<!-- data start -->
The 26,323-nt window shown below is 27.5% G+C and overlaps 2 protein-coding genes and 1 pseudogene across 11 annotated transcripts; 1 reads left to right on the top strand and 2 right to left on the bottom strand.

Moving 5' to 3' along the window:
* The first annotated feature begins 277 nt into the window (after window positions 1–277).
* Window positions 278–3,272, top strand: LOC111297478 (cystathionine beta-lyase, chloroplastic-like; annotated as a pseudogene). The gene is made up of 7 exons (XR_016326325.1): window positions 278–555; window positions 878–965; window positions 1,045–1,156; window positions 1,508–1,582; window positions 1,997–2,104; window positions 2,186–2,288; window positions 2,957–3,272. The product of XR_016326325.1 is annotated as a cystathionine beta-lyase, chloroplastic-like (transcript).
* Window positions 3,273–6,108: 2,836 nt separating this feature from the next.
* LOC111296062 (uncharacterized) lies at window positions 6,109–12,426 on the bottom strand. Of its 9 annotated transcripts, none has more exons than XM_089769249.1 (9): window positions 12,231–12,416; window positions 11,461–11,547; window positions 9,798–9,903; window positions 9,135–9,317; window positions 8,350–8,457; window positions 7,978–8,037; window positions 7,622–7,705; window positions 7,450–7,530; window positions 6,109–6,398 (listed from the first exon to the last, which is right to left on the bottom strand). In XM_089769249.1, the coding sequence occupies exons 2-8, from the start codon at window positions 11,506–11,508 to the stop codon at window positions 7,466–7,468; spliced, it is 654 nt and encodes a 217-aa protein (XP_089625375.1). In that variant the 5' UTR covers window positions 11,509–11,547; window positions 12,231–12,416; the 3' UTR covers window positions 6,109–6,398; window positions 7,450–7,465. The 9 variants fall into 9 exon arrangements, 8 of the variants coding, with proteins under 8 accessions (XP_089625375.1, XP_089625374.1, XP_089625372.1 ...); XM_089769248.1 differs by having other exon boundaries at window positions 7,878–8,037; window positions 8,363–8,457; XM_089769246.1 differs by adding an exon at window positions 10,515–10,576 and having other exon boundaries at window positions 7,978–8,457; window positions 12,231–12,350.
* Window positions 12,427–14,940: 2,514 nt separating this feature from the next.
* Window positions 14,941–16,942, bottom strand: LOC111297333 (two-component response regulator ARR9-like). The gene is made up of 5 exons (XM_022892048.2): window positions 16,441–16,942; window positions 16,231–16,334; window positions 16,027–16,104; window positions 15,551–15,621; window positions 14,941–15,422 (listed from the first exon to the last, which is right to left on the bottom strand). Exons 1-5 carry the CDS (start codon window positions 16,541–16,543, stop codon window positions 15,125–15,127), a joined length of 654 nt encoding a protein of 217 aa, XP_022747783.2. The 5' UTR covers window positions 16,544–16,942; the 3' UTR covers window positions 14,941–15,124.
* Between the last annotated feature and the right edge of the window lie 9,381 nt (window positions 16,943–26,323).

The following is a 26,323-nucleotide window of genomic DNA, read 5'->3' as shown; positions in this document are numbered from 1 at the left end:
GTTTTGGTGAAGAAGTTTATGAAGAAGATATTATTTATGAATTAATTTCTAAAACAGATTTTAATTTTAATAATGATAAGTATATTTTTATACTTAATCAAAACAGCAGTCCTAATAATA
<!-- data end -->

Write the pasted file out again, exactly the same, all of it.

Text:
The 26,323-nt window shown below is 27.5% G+C and overlaps 2 protein-coding genes and 1 pseudogene across 11 annotated transcripts; 1 reads left to right on the top strand and 2 right to left on the bottom strand.

Moving 5' to 3' along the window:
* The first annotated feature begins 277 nt into the window (after window positions 1–277).
* Window positions 278–3,272, top strand: LOC111297478 (cystathionine beta-lyase, chloroplastic-like; annotated as a pseudogene). The gene is made up of 7 exons (XR_016326325.1): window positions 278–555; window positions 878–965; window positions 1,045–1,156; window positions 1,508–1,582; window positions 1,997–2,104; window positions 2,186–2,288; window positions 2,957–3,272. The product of XR_016326325.1 is annotated as a cystathionine beta-lyase, chloroplastic-like (transcript).
* Window positions 3,273–6,108: 2,836 nt separating this feature from the next.
* LOC111296062 (uncharacterized) lies at window positions 6,109–12,426 on the bottom strand. Of its 9 annotated transcripts, none has more exons than XM_089769249.1 (9): window positions 12,231–12,416; window positions 11,461–11,547; window positions 9,798–9,903; window positions 9,135–9,317; window positions 8,350–8,457; window positions 7,978–8,037; window positions 7,622–7,705; window positions 7,450–7,530; window positions 6,109–6,398 (listed from the first exon to the last, which is right to left on the bottom strand). In XM_089769249.1, the coding sequence occupies exons 2-8, from the start codon at window positions 11,506–11,508 to the stop codon at window positions 7,466–7,468; spliced, it is 654 nt and encodes a 217-aa protein (XP_089625375.1). In that variant the 5' UTR covers window positions 11,509–11,547; window positions 12,231–12,416; the 3' UTR covers window positions 6,109–6,398; window positions 7,450–7,465. The 9 variants fall into 9 exon arrangements, 8 of the variants coding, with proteins under 8 accessions (XP_089625375.1, XP_089625374.1, XP_089625372.1 ...); XM_089769248.1 differs by having other exon boundaries at window positions 7,878–8,037; window positions 8,363–8,457; XM_089769246.1 differs by adding an exon at window positions 10,515–10,576 and having other exon boundaries at window positions 7,978–8,457; window positions 12,231–12,350.
* Window positions 12,427–14,940: 2,514 nt separating this feature from the next.
* Window positions 14,941–16,942, bottom strand: LOC111297333 (two-component response regulator ARR9-like). The gene is made up of 5 exons (XM_022892048.2): window positions 16,441–16,942; window positions 16,231–16,334; window positions 16,027–16,104; window positions 15,551–15,621; window positions 14,941–15,422 (listed from the first exon to the last, which is right to left on the bottom strand). Exons 1-5 carry the CDS (start codon window positions 16,541–16,543, stop codon window positions 15,125–15,127), a joined length of 654 nt encoding a protein of 217 aa, XP_022747783.2. The 5' UTR covers window positions 16,544–16,942; the 3' UTR covers window positions 14,941–15,124.
* Between the last annotated feature and the right edge of the window lie 9,381 nt (window positions 16,943–26,323).

The following is a 26,323-nucleotide window of genomic DNA, read 5'->3' as shown; positions in this document are numbered from 1 at the left end:
GTTTTGGTGAAGAAGTTTATGAAGAAGATATTATTTATGAATTAATTTCTAAAACAGATTTTAATTTTAATAATGATAAGTATATTTTTATACTTAATCAAAACAGCAGTCCTAATAATA